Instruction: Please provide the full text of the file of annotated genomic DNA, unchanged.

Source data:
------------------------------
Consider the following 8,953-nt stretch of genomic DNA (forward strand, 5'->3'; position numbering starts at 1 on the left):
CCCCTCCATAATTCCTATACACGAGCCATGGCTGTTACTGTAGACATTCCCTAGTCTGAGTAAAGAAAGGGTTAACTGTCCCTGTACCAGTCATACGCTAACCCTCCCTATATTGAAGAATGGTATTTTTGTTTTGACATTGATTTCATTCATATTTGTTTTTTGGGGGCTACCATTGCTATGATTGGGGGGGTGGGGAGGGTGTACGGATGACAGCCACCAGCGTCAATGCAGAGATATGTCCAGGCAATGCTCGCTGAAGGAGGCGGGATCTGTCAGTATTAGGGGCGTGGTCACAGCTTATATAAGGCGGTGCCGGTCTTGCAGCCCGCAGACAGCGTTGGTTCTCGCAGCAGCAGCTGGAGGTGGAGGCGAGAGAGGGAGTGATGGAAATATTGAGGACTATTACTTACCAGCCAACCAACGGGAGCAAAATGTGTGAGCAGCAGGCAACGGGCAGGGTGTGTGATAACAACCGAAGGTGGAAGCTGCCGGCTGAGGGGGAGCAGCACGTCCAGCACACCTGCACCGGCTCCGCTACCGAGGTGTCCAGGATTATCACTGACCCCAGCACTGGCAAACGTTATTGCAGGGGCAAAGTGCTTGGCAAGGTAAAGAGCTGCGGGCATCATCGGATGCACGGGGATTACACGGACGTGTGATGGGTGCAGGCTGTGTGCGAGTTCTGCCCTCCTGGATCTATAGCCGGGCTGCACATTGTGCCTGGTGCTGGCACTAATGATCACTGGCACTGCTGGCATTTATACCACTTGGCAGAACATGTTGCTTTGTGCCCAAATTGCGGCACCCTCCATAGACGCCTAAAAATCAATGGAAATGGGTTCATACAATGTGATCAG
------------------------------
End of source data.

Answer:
Consider the following 8,953-nt stretch of genomic DNA (forward strand, 5'->3'; position numbering starts at 1 on the left):
CCCCTCCATAATTCCTATACACGAGCCATGGCTGTTACTGTAGACATTCCCTAGTCTGAGTAAAGAAAGGGTTAACTGTCCCTGTACCAGTCATACGCTAACCCTCCCTATATTGAAGAATGGTATTTTTGTTTTGACATTGATTTCATTCATATTTGTTTTTTGGGGGCTACCATTGCTATGATTGGGGGGGTGGGGAGGGTGTACGGATGACAGCCACCAGCGTCAATGCAGAGATATGTCCAGGCAATGCTCGCTGAAGGAGGCGGGATCTGTCAGTATTAGGGGCGTGGTCACAGCTTATATAAGGCGGTGCCGGTCTTGCAGCCCGCAGACAGCGTTGGTTCTCGCAGCAGCAGCTGGAGGTGGAGGCGAGAGAGGGAGTGATGGAAATATTGAGGACTATTACTTACCAGCCAACCAACGGGAGCAAAATGTGTGAGCAGCAGGCAACGGGCAGGGTGTGTGATAACAACCGAAGGTGGAAGCTGCCGGCTGAGGGGGAGCAGCACGTCCAGCACACCTGCACCGGCTCCGCTACCGAGGTGTCCAGGATTATCACTGACCCCAGCACTGGCAAACGTTATTGCAGGGGCAAAGTGCTTGGCAAGGTAAAGAGCTGCGGGCATCATCGGATGCACGGGGATTACACGGACGTGTGATGGGTGCAGGCTGTGTGCGAGTTCTGCCCTCCTGGATCTATAGCCGGGCTGCACATTGTGCCTGGTGCTGGCACTAATGATCACTGGCACTGCTGGCATTTATACCACTTGGCAGAACATGTTGCTTTGTGCCCAAATTGCGGCACCCTCCATAGACGCCTAAAAATCAATGGAAATGGGTTCATACAATGTGATCAG